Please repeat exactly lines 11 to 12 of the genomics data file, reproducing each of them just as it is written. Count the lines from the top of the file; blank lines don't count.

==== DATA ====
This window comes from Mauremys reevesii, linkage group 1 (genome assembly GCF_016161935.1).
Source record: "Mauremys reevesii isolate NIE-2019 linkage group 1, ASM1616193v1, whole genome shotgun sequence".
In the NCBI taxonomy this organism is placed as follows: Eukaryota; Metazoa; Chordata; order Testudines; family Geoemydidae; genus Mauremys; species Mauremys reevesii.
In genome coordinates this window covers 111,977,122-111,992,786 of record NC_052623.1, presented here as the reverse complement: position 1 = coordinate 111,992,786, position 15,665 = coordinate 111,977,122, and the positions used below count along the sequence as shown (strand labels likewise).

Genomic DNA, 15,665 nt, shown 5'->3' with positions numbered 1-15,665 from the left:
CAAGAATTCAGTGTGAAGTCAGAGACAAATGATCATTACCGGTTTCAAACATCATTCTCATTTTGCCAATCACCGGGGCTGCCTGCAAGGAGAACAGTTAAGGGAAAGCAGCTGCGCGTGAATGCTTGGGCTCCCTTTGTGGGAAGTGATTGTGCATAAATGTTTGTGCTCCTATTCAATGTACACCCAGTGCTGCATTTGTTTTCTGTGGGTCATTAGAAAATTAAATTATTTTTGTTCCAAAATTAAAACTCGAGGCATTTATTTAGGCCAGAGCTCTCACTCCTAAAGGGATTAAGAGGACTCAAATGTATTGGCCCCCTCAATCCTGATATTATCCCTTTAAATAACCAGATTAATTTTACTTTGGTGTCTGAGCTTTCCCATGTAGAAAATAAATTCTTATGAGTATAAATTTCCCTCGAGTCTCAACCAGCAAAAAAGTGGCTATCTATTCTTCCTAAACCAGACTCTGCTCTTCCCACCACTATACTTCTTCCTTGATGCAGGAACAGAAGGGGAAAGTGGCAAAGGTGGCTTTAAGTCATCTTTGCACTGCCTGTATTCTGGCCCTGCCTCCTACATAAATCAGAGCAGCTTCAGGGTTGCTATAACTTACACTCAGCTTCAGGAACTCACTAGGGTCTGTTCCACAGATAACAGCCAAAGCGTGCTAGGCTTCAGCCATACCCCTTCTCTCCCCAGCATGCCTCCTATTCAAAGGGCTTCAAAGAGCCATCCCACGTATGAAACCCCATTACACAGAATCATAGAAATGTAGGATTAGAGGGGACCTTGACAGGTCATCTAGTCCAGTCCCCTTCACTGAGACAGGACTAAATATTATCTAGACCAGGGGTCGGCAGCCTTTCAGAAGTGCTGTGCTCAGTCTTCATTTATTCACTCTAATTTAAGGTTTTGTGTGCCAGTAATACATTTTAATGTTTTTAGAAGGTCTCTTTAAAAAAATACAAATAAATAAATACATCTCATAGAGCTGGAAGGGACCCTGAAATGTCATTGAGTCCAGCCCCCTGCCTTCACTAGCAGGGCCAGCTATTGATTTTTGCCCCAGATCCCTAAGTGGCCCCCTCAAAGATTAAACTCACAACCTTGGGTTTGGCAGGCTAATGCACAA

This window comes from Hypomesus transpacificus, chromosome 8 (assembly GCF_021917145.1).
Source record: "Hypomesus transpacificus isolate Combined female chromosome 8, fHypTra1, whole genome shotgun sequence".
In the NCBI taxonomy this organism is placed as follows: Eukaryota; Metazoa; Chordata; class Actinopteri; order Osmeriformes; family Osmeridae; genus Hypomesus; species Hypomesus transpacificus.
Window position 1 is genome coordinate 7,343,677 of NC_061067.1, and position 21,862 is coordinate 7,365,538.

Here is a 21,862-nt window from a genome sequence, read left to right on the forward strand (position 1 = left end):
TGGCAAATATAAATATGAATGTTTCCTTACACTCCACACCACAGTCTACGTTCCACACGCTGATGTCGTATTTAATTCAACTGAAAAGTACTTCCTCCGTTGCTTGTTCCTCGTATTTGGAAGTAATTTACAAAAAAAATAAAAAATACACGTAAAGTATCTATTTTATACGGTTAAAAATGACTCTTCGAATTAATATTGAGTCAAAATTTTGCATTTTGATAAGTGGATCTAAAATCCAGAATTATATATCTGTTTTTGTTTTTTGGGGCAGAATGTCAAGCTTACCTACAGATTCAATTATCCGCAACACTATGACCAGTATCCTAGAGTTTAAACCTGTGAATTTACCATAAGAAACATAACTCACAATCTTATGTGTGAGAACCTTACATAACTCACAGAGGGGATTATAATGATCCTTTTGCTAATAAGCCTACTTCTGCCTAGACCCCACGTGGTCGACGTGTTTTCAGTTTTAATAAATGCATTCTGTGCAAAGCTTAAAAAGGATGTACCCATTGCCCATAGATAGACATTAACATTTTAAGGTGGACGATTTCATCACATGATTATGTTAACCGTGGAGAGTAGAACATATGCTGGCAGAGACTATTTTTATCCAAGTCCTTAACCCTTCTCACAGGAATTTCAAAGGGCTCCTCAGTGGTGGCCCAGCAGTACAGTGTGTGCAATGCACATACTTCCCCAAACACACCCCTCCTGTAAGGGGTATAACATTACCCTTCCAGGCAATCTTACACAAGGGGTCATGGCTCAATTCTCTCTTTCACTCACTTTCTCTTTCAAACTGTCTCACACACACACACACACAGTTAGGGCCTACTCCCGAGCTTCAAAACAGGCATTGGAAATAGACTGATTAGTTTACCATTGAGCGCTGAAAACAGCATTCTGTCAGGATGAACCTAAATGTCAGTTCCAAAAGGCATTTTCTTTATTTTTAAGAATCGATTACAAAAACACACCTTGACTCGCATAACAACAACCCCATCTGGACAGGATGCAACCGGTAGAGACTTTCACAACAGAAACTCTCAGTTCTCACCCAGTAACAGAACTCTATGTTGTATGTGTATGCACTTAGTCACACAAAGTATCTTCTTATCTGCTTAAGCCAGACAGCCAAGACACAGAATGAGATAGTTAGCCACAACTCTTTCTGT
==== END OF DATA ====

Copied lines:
Here is a 21,862-nt window from a genome sequence, read left to right on the forward strand (position 1 = left end):
TGGCAAATATAAATATGAATGTTTCCTTACACTCCACACCACAGTCTACGTTCCACACGCTGATGTCGTATTTAATTCAACTGAAAAGTACTTCCTCCGTTGCTTGTTCCTCGTATTTGGAAGTAATTTACAAAAAAAATAAAAAATACACGTAAAGTATCTATTTTATACGGTTAAAAATGACTCTTCGAATTAATATTGAGTCAAAATTTTGCATTTTGATAAGTGGATCTAAAATCCAGAATTATATATCTGTTTTTGTTTTTTGGGGCAGAATGTCAAGCTTACCTACAGATTCAATTATCCGCAACACTATGACCAGTATCCTAGAGTTTAAACCTGTGAATTTACCATAAGAAACATAACTCACAATCTTATGTGTGAGAACCTTACATAACTCACAGAGGGGATTATAATGATCCTTTTGCTAATAAGCCTACTTCTGCCTAGACCCCACGTGGTCGACGTGTTTTCAGTTTTAATAAATGCATTCTGTGCAAAGCTTAAAAAGGATGTACCCATTGCCCATAGATAGACATTAACATTTTAAGGTGGACGATTTCATCACATGATTATGTTAACCGTGGAGAGTAGAACATATGCTGGCAGAGACTATTTTTATCCAAGTCCTTAACCCTTCTCACAGGAATTTCAAAGGGCTCCTCAGTGGTGGCCCAGCAGTACAGTGTGTGCAATGCACATACTTCCCCAAACACACCCCTCCTGTAAGGGGTATAACATTACCCTTCCAGGCAATCTTACACAAGGGGTCATGGCTCAATTCTCTCTTTCACTCACTTTCTCTTTCAAACTGTCTCACACACACACACACACAGTTAGGGCCTACTCCCGAGCTTCAAAACAGGCATTGGAAATAGACTGATTAGTTTACCATTGAGCGCTGAAAACAGCATTCTGTCAGGATGAACCTAAATGTCAGTTCCAAAAGGCATTTTCTTTATTTTTAAGAATCGATTACAAAAACACACCTTGACTCGCATAACAACAACCCCATCTGGACAGGATGCAACCGGTAGAGACTTTCACAACAGAAACTCTCAGTTCTCACCCAGTAACAGAACTCTATGTTGTATGTGTATGCACTTAGTCACACAAAGTATCTTCTTATCTGCTTAAGCCAGACAGCCAAGACACAGAATGAGATAGTTAGCCACAACTCTTTCTGT